Age charity profited from HSBC scandal

Age UK passed on details of its customers that helped shamed agency to boost its commissions

A government-backed advice service earned money by pushing unwary people into the arms of the Nursing Homes Fees Agency, the HSBC-owned care fees adviser fined £10.5m on Monday for selling inappropriate investments to thousands to pensioners.

The news comes after leading charity Age UK yesterday admitted it had made money by passing its customers on to the shamed financial advice firm.

On Monday, the Financial Services Authority said that 2,485 people were mis-sold investments by NHFA, with the average age of those who purchased the bonds being 83. It reported that "a sample of [NHFA] customer files found unsuitable sales had been made to 87 per cent of customers".

It has emerged that HSBC-owned NHFA paid a wide range of charities and websites for leads so that its advisers could boost their commission by selling investments. Crucial among these was the government-funded Firststop Advice service, which was set up after the Office of Fair Trading called for a one-stop-shop for information on care home provision in 2005.

The establishment of the website and telephone advice line was led by the Elderly Accommodation Counsel, but fellow charities Age Concern – now part of Age UK – and Counsel and Care were also involved, as was NHFA itself, as the then biggest care fees advice company. The Firststop Advice service is now mainly funded by the Department for Communities and Local Government, receiving an estimated £200,000 a year from the government.

Its website offers a lot of useful information about housing and care options for older people. But it also includes profitable links to other organisations, including one to NHFA, which remained live as of last night even though the company closed for business in July. The service is quite open about its money-making ventures. Its website says: "FirstStop will receive a portion of any revenue generated as a result of business conducted through the [NHFA] service."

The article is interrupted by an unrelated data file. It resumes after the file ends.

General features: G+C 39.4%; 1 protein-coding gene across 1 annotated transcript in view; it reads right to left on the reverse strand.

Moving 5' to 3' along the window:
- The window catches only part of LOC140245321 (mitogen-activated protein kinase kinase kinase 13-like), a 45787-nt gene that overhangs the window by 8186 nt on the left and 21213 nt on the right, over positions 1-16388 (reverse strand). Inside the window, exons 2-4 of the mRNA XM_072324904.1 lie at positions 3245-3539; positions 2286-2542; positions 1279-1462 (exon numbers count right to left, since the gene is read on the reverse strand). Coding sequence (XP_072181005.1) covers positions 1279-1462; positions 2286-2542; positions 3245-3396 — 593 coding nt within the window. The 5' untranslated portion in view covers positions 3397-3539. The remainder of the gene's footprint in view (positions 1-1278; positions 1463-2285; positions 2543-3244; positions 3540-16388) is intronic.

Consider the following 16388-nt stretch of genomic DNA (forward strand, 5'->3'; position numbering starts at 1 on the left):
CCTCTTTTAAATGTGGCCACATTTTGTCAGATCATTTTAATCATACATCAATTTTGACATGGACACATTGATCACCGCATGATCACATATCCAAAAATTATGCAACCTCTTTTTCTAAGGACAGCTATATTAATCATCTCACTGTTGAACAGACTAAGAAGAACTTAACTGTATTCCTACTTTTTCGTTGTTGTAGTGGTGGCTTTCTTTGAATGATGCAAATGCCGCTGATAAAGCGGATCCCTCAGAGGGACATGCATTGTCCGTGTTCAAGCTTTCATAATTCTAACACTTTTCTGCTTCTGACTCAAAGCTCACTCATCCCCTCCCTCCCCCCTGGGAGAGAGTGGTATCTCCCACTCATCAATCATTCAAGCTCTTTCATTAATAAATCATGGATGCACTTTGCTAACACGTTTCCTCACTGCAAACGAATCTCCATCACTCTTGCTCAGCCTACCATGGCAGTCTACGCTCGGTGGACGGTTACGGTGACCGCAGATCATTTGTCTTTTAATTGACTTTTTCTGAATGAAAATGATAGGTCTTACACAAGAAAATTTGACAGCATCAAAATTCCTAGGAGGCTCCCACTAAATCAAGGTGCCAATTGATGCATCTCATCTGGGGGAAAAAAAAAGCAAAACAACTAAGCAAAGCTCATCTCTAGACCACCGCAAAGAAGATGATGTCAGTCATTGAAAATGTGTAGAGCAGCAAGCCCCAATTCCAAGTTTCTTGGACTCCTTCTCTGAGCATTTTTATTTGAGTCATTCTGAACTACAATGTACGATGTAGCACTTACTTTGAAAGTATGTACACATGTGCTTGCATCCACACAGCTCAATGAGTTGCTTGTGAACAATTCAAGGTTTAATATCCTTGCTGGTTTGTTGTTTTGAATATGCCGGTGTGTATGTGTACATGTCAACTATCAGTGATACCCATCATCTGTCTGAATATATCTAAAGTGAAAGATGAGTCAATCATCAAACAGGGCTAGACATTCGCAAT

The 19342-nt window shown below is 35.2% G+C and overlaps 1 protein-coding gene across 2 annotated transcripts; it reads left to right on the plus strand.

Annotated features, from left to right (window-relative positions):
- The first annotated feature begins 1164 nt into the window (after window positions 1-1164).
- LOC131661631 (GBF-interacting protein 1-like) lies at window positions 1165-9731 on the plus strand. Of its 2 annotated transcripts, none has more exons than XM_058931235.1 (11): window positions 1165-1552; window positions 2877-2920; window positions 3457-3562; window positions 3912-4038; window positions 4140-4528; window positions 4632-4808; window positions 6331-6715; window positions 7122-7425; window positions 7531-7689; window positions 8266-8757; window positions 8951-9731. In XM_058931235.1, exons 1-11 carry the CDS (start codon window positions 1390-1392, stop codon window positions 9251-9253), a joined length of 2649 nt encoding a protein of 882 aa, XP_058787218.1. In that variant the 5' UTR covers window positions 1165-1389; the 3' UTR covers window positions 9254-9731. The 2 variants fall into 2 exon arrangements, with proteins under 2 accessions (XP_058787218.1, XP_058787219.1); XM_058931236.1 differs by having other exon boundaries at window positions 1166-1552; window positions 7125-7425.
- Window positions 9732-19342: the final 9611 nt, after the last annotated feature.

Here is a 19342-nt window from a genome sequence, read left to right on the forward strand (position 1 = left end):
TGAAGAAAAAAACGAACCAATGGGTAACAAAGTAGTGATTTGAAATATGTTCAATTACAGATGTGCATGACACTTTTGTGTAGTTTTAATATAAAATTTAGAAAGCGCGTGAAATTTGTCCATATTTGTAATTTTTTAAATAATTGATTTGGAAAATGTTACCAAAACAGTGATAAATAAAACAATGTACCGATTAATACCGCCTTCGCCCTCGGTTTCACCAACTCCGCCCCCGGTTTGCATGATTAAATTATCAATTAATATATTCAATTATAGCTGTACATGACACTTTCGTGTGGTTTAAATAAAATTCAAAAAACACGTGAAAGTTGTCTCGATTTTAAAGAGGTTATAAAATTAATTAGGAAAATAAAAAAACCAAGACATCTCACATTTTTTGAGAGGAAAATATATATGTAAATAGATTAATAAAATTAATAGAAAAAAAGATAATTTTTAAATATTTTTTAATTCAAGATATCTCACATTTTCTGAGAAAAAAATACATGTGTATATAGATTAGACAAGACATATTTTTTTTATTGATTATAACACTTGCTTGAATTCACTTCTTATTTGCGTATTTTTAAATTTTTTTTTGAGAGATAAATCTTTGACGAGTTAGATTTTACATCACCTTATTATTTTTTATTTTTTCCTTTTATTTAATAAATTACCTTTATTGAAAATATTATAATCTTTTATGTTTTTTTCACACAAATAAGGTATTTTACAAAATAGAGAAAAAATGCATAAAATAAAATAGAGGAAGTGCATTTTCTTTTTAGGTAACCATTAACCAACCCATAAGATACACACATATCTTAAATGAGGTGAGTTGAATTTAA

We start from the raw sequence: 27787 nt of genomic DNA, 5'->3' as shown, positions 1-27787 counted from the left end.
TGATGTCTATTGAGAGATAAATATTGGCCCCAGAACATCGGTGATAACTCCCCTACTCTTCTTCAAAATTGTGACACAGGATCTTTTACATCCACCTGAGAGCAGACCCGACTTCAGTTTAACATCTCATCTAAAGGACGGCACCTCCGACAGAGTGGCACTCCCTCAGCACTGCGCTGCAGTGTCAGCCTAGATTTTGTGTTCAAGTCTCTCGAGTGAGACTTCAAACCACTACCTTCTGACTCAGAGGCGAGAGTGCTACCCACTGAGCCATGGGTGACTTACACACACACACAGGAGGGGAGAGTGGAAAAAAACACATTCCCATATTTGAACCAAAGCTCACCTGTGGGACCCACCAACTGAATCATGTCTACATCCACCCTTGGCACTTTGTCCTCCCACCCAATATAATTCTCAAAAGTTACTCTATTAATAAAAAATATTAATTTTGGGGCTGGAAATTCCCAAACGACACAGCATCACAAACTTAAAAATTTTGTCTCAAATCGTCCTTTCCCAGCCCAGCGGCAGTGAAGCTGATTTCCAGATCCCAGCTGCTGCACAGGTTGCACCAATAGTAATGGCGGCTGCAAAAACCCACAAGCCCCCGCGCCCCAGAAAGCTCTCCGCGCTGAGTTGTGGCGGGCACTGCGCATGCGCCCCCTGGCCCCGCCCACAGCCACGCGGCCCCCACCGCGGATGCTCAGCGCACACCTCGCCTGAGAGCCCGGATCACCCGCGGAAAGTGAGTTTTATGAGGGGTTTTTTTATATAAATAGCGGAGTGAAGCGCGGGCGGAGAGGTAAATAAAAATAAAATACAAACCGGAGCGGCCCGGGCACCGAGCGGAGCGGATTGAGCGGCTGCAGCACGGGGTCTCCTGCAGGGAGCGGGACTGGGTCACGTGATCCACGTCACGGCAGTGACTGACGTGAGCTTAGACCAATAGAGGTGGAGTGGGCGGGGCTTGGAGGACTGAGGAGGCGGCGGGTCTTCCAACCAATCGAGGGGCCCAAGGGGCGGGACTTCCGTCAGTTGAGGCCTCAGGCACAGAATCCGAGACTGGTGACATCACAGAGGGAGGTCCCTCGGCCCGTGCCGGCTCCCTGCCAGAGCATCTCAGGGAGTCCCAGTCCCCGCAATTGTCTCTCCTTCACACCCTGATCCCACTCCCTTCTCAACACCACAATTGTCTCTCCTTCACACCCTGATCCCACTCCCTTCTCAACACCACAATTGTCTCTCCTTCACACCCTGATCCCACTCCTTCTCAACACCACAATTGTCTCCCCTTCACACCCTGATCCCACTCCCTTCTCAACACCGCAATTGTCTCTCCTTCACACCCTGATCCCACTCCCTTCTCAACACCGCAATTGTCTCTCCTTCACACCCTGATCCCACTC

Yesterday the service said it would be rechecking the credentials of all the companies it recommends to avoid the prospect of more vulnerable people being mis-sold investments.

But it added that the fact that NHFA had the backing of a major bank and was authorised by the FSA lent the company a high degree of authority.

Last night, the City Watchdog defended itself against accusations that it had allowed the mis-selling to continue for five years. Tracey McDermott, acting director of enforcement and financial crime at the FSA, put the blame for the mis-selling squarely at the door of HSBC. She said: "The responsibility for monitoring NHFA's sales was with HSBC. The FSA cannot look at every transaction."

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